It’s not too late to start on a New Years Resolution! Do you work with package design and/or Nutrition Facts labels? Now is the time to learn about the new FDA regulations. These new parameters go into effect sooner than you think. Don’t worry, we’ve got all the information you need to make sure your package designs comply with the new rules.

What is the reason for the change?

The current Nutrition Facts label is more than 20 years old. Hence, it’s time for change.

The FDA announced new Nutrition Facts label for packaged foods with the intent of making it easier for consumers to read the labels and make more knowledgeable, health-conscious decisions when purchasing items. The new Nutrition Facts label requirements are based on current scientific health studies, and now require listing different ingredients (vitamins, sugars, etc.) than on the current (soon to be old) labels.

What is the deadline?

Manufacturers with $10 million or more in annual sales need to update to the new label by January 1, 2020.

Manufacturers with less than $10 million in annual sales need to update to the new label by January 2, 2021.

NEW UNIFORM COMPLIANCE INFORMATION (AS OF DECEMBER 2018): “The Food and Drug Administration (FDA or we) is establishing January 1, 2022, as the uniform compliance date for food labeling regulations that are published on or after January 1, 2019, and on or before December 31, 2020. We periodically announce uniform compliance dates for new food labeling requirements to minimize the economic impact of label changes.”

“Fun” fact: These rules have been official since May of 2016. Feel like a procrastinator? Don’t worry quite yet.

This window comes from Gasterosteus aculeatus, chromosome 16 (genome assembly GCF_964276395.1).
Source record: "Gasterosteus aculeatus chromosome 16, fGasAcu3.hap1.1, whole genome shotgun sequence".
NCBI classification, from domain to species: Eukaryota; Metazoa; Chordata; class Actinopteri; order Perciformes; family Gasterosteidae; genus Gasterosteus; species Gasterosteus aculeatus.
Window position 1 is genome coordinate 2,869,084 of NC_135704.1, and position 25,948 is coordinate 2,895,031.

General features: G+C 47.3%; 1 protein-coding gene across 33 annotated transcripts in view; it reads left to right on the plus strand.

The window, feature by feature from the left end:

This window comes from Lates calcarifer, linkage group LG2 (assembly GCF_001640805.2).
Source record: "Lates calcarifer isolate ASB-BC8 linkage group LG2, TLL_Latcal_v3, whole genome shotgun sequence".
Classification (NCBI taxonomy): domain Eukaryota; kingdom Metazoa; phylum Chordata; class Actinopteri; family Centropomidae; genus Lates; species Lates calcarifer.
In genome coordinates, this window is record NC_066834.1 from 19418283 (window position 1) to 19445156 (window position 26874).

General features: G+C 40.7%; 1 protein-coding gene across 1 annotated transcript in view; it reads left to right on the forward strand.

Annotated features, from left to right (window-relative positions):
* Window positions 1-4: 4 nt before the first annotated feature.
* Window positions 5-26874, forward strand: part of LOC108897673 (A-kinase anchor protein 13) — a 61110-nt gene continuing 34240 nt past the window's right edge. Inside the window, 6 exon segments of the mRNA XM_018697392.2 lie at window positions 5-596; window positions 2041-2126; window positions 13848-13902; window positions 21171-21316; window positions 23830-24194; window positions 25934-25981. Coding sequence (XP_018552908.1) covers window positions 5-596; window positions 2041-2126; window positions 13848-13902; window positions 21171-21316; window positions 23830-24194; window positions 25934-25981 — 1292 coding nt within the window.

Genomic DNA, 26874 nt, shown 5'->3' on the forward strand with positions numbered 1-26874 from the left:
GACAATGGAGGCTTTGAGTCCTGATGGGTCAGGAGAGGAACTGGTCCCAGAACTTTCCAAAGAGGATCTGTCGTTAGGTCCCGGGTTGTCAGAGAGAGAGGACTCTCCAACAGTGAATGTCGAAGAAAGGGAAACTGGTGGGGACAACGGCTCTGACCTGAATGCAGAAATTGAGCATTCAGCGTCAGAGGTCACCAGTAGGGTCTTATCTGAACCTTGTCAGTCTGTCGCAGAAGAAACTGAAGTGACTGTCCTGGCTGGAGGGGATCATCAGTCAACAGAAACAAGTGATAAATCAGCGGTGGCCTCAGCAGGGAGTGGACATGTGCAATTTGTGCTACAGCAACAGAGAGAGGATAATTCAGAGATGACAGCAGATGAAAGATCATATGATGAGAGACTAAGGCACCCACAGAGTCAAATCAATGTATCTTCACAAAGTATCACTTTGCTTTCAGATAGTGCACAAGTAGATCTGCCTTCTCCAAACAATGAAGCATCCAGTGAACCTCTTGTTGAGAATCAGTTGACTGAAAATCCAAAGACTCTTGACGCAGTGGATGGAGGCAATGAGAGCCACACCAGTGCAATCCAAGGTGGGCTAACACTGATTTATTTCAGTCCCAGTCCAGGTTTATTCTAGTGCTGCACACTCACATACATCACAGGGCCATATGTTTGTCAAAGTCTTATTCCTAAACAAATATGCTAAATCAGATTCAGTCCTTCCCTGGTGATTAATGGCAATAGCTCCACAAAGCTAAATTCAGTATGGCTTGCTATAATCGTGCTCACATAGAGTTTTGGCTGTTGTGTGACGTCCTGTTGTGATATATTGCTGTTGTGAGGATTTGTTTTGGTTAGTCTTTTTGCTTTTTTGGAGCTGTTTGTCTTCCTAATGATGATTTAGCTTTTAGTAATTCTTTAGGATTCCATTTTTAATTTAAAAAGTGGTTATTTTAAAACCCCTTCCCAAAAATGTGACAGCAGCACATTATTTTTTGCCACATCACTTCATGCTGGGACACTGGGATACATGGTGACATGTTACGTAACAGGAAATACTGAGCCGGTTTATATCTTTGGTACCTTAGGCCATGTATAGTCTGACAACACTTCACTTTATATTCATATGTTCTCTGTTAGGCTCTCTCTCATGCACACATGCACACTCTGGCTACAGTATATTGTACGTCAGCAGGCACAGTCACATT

What are the changes?

In general, the layout is very similar to the current label. However, there are some key features of the refreshed design:

New Emphasis on Key Information

Font sizes are increasing for the calories, servings per container, and the serving size. The serving size information and calories are also in bold now.

There is now an emphasis on these items to make it easier for consumers to read (and ultimately make wiser health decisions).

Actual Amounts

Now, all ingredients must have the percent Daily Value as well as the actual amount, even on the nutrients area of the label.

New Nutrients/Ingredients

Added sugars are now a requirement on Nutrition Facts labels. In the nutrients area of the label, Vitamin D, Calcium, Iron, and Potassium are now the required nutrients to be listed. Vitamins A and C can be voluntarily listed, but are no longer a requirement.

Fun fact: Vitamins A and C were required on the current label, as many consumers were deficient in those vitamins. However, deficiencies are rare anymore – hence, the change to Vitamin D and potassium – nutrients that Americans are more likely to be lacking.

Calories from Fat has been removed, as scientific research shows that information is not as pertinent as Total Fat, Saturated Fat and Trans Fat.

Footnote

The footnote copy updates make it easier for consumers to understand what percent Daily Value means. It now reads:

“*The % Daily Value tells you how much a nutrient in a serving of food contributes to a daily diet. 2,000 calories a day is used for general nutrition advice.”

Serving Sizes

Did you know that the law requires serving sizes to be based on the amounts of food/beverages people actually eat – not what they should be eating? As social norms transform, serving sizes are larger since the last serving size standards were published in 1993.

 

Out with the old, in with the new.

Below is an official FDA comparison chart of the current label vs. the new label, along with descriptions and examples of the differences between the two: